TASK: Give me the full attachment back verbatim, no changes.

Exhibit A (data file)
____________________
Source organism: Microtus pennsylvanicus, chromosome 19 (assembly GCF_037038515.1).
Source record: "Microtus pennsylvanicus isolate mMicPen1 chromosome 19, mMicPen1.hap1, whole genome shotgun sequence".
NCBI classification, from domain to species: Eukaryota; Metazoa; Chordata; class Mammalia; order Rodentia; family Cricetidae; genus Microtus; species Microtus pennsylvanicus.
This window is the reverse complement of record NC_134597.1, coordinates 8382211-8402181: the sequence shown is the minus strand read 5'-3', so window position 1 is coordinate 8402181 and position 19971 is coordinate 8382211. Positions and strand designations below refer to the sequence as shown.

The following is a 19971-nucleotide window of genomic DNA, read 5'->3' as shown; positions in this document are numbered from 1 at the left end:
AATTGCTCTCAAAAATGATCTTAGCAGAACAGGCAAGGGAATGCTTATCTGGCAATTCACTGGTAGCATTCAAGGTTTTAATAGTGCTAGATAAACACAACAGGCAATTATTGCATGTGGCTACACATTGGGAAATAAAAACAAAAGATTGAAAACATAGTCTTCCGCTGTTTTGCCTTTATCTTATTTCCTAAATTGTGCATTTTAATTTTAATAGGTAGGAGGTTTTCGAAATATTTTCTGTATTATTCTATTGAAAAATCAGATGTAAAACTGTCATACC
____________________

Source organism: Microtus pennsylvanicus, chromosome 19 (assembly GCF_037038515.1).
Source record: "Microtus pennsylvanicus isolate mMicPen1 chromosome 19, mMicPen1.hap1, whole genome shotgun sequence".
NCBI classification, from domain to species: Eukaryota; Metazoa; Chordata; class Mammalia; order Rodentia; family Cricetidae; genus Microtus; species Microtus pennsylvanicus.
This window is the reverse complement of record NC_134597.1, coordinates 8382211-8402181: the sequence shown is the minus strand read 5'-3', so window position 1 is coordinate 8402181 and position 19971 is coordinate 8382211. Positions and strand designations below refer to the sequence as shown.

The following is a 19971-nucleotide window of genomic DNA, read 5'->3' as shown; positions in this document are numbered from 1 at the left end:
AATTGCTCTCAAAAATGATCTTAGCAGAACAGGCAAGGGAATGCTTATCTGGCAATTCACTGGTAGCATTCAAGGTTTTAATAGTGCTAGATAAACACAACAGGCAATTATTGCATGTGGCTACACATTGGGAAATAAAAACAAAAGATTGAAAACATAGTCTTCCGCTGTTTTGCCTTTATCTTATTTCCTAAATTGTGCATTTTAATTTTAATAGGTAGGAGGTTTTCGAAATATTTTCTGTATTATTCTATTGAAAAATCAGATGTAAAACTGTCATACC